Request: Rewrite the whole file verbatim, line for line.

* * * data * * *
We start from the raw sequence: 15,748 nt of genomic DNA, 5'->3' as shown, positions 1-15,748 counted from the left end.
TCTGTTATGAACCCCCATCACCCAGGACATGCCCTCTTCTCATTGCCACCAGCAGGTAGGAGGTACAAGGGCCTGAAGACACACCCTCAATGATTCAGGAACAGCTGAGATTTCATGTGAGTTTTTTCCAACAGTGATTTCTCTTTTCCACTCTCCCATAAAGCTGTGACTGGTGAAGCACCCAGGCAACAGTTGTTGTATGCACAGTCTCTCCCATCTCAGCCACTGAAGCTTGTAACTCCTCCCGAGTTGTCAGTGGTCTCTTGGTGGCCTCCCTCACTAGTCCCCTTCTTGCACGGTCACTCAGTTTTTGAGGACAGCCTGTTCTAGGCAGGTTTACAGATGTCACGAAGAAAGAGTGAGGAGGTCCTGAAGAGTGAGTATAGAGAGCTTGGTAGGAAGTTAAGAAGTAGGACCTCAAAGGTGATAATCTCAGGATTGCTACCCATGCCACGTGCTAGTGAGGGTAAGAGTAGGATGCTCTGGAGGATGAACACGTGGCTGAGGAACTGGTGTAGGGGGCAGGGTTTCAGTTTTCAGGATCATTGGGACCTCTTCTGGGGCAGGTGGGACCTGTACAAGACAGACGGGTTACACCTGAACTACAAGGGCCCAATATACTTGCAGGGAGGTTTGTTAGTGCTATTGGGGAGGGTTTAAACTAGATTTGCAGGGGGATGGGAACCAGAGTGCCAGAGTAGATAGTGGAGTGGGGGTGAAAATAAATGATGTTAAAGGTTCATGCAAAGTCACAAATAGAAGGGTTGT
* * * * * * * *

We start from the raw sequence: 15,748 nt of genomic DNA, 5'->3' as shown, positions 1-15,748 counted from the left end.
TCTGTTATGAACCCCCATCACCCAGGACATGCCCTCTTCTCATTGCCACCAGCAGGTAGGAGGTACAAGGGCCTGAAGACACACCCTCAATGATTCAGGAACAGCTGAGATTTCATGTGAGTTTTTTCCAACAGTGATTTCTCTTTTCCACTCTCCCATAAAGCTGTGACTGGTGAAGCACCCAGGCAACAGTTGTTGTATGCACAGTCTCTCCCATCTCAGCCACTGAAGCTTGTAACTCCTCCCGAGTTGTCAGTGGTCTCTTGGTGGCCTCCCTCACTAGTCCCCTTCTTGCACGGTCACTCAGTTTTTGAGGACAGCCTGTTCTAGGCAGGTTTACAGATGTCACGAAGAAAGAGTGAGGAGGTCCTGAAGAGTGAGTATAGAGAGCTTGGTAGGAAGTTAAGAAGTAGGACCTCAAAGGTGATAATCTCAGGATTGCTACCCATGCCACGTGCTAGTGAGGGTAAGAGTAGGATGCTCTGGAGGATGAACACGTGGCTGAGGAACTGGTGTAGGGGGCAGGGTTTCAGTTTTCAGGATCATTGGGACCTCTTCTGGGGCAGGTGGGACCTGTACAAGACAGACGGGTTACACCTGAACTACAAGGGCCCAATATACTTGCAGGGAGGTTTGTTAGTGCTATTGGGGAGGGTTTAAACTAGATTTGCAGGGGGATGGGAACCAGAGTGCCAGAGTAGATAGTGGAGTGGGGGTGAAAATAAATGATGTTAAAGGTTCATGCAAAGTCACAAATAGAAGGGTTGT